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Denser than the Densest Subgraph: Extracting Optimal QuasiCliques with Quality Guarantees
"... Finding dense subgraphs is an important graphmining task with many applications. Given that the direct optimization of edge density is not meaningful, as even a single edge achieves maximum density, research has focused on optimizing alternative density functions. A very popular among such function ..."
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Finding dense subgraphs is an important graphmining task with many applications. Given that the direct optimization of edge density is not meaningful, as even a single edge achieves maximum density, research has focused on optimizing alternative density functions. A very popular among such functions is the average degree, whose maximization leads to the wellknown densestsubgraph notion. Surprisingly enough, however, densest subgraphs are typically large graphs, with small edge density and large diameter. In this paper, we define a novel density function, which gives subgraphs of much higher quality than densest subgraphs: thegraphsfoundbyourmethodarecompact, dense, and with smaller diameter. We show that the proposed function can be derived from a general framework, which includes other important density functions as subcases and for which we show interesting general theoretical properties. To optimize the proposed function we provide an additive approximation algorithm and a localsearch heuristic. Both algorithms are very efficient and scale well to large graphs. Weevaluateouralgorithmsonrealandsyntheticdatasets, and we also devise several application studies as variants of our original problem. When compared with the method that finds the subgraph of the largest average degree, our algorithms return denser subgraphs with smaller diameter. Finally, we discuss new interesting research directions that our problem leaves open. Categories andSubjectDescriptors
Localized motif discovery in gene regulatory sequences
, 2010
"... Motivation: Discovery of nucleotide motifs that are localized with respect to a certain biological landmark is important in several applications, such as in regulatory sequences flanking the transcription start site, in the neighborhood of known transcription factor binding sites, and in transcript ..."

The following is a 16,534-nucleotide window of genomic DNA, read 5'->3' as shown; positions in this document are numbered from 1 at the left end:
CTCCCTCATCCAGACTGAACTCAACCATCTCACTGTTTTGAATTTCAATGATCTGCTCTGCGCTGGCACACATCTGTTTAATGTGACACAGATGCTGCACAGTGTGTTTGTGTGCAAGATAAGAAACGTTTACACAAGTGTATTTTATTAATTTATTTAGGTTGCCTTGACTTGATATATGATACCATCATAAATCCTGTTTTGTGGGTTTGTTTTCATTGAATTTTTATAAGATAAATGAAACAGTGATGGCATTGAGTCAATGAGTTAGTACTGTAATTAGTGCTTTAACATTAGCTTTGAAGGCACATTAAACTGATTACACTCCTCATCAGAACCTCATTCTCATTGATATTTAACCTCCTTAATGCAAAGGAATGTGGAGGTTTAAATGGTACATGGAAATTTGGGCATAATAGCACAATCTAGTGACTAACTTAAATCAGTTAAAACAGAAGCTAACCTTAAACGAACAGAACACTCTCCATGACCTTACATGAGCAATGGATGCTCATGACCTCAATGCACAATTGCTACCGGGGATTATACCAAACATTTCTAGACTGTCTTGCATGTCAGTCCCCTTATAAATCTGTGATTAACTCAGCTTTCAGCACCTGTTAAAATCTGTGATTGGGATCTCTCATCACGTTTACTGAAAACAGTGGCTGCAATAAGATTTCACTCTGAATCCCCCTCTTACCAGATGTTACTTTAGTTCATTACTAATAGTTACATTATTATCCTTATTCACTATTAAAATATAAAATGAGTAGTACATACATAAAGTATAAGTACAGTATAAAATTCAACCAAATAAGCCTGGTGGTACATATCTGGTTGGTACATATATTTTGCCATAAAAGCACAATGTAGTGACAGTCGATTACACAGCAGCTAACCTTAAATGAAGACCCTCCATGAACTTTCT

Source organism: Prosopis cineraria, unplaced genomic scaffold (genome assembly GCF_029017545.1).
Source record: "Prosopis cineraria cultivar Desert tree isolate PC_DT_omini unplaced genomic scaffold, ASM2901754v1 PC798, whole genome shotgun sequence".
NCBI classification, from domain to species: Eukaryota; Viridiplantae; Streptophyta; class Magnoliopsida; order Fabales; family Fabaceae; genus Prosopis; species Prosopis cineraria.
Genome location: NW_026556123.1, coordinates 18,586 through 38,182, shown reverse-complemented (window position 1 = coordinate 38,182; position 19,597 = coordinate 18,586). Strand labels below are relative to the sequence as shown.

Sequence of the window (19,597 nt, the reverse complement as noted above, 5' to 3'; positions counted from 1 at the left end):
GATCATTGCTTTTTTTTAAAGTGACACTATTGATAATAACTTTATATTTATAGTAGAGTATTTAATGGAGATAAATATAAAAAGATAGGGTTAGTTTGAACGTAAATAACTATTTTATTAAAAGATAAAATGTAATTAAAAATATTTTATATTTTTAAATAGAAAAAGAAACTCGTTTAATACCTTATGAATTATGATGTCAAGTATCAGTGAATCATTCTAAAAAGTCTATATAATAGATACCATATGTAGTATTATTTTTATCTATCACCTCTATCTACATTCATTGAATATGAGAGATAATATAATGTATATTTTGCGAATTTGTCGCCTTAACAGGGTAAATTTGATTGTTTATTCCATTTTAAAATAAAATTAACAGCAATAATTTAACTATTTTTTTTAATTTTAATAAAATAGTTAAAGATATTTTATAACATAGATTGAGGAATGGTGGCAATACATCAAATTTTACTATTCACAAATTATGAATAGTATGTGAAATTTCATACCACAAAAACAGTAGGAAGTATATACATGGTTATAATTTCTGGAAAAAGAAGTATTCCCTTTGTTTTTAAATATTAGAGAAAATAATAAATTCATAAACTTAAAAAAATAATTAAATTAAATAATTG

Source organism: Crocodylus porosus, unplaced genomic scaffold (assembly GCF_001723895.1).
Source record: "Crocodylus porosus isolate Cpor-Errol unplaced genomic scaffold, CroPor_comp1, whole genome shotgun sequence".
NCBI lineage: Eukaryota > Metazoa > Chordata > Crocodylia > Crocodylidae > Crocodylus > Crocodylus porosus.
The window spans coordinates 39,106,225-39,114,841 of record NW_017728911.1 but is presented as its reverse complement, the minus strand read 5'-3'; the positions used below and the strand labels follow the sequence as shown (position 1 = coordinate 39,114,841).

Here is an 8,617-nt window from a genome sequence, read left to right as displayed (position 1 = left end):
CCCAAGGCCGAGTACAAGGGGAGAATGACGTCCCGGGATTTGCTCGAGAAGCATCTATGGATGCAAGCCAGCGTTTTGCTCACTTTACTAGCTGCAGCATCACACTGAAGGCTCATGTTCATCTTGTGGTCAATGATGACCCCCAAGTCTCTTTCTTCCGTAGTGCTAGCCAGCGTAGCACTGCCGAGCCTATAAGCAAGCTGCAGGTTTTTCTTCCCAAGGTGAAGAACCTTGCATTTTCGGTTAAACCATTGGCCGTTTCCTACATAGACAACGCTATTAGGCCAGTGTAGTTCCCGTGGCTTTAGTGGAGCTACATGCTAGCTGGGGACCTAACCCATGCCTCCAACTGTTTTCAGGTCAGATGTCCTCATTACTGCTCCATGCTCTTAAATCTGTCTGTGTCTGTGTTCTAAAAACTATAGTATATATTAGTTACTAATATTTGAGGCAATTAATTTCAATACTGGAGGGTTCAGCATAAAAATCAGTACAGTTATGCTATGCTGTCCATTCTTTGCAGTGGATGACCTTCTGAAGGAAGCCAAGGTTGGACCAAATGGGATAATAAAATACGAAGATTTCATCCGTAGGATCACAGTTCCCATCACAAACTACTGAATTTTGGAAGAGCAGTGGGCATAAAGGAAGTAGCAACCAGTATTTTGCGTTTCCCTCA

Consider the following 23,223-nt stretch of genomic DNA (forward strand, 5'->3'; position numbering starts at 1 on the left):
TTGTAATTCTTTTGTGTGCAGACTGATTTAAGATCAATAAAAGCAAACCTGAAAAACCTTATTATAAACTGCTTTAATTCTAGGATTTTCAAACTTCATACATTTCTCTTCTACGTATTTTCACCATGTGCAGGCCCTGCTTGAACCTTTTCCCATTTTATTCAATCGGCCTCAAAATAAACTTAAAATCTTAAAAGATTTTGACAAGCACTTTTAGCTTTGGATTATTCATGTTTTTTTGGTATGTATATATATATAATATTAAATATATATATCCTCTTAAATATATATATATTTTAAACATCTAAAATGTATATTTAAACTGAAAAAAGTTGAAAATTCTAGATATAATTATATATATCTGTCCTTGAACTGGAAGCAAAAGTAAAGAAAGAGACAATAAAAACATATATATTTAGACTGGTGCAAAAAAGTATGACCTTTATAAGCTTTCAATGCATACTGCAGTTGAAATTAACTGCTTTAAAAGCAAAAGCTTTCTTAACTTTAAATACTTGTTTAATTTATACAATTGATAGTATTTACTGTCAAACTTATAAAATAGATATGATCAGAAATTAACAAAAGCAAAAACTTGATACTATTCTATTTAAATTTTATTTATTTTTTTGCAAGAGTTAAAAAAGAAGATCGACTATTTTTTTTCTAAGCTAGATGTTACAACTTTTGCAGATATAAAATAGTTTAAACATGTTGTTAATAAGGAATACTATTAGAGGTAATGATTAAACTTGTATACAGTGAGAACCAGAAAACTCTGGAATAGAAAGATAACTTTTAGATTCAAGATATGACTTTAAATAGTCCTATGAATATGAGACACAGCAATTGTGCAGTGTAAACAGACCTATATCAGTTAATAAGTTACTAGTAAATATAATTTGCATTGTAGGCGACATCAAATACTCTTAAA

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Motivation: Discovery of nucleotide motifs that are localized with respect to a certain biological landmark is important in several applications, such as in regulatory sequences flanking the transcription start site, in the neighborhood of known transcription factor binding sites, and in transcription factor binding regions discovered by massively parallel sequencing (ChIPSeq). Results: We report an algorithm called LocalMotif to discover such localized motifs. The algorithm is based on a novel scoring function, called spatial confinement score, which can determine the exact interval of localization of a motif. This score is combined with other existing scoring measures including overrepresentation and relative entropy to determine the overall prominence of the motif. The approach successfully discovers biologically relevant motifs and their intervals of localization in scenarios where the motifs cannot be discovered by general motif finding tools. It is especially useful for discovering multiple colocalized motifs in a set of regulatory sequences, such as those identified by ChIPSeq. Availability and Implementation: The LocalMotif software is available at
Finding the Hierarchy of Dense Subgraphs using Nucleus Decompositions
"... Finding dense substructures in a graph is a fundamental graph mining operation, with applications in bioinformatics, social networks, and visualization to name a few. Yet most standard formulations of this problem (like clique, quasiclique, kdensest subgraph) are NPhard. Furthermore, the goal is ..."
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Finding dense substructures in a graph is a fundamental graph mining operation, with applications in bioinformatics, social networks, and visualization to name a few. Yet most standard formulations of this problem (like clique, quasiclique, kdensest subgraph) are NPhard. Furthermore, the goal is rarely to find the “true optimum”, but to identify many (if not all) dense substructures, understand their distribution in the graph, and ideally determine relationships among them. Current dense subgraph finding algorithms usually optimize some objective, and only find a few such subgraphs without providing any structural relations. We define the nucleus decomposition of a graph, which represents the graph as a forest of nuclei. Each nucleus is a subgraph where smaller cliques are present in many larger cliques. The forest of nuclei is a hierarchy by containment, where the edge density increases as we proceed towards leaf nuclei. Sibling nuclei can have limited intersections, which enables discovering overlapping dense subgraphs. With the right parameters, the nucleus decomposition generalizes the classic notions of kcores and ktruss decompositions. We give provably efficient algorithms for nucleus decompositions, and empirically evaluate their behavior in a variety of real graphs. The tree of nuclei consistently gives a global, hierarchical snapshot of dense substructures, and outputs dense subgraphs of higher quality than other stateoftheart solutions. Our algorithm can process graphs with tens of millions of edges in less than an hour. ∗Work done while the author was interning at Sandia National Laboratories, Livermore, CA.
The Kclique Densest Subgraph Problem
"... Numerous graph mining applications rely on detecting subgraphs which are large nearcliques. Since formulations that are geared towards finding large nearcliques are NPhard and frequently inapproximable due to connections with the Maximum Clique problem, the polytime solvable densest subgraph pr ..."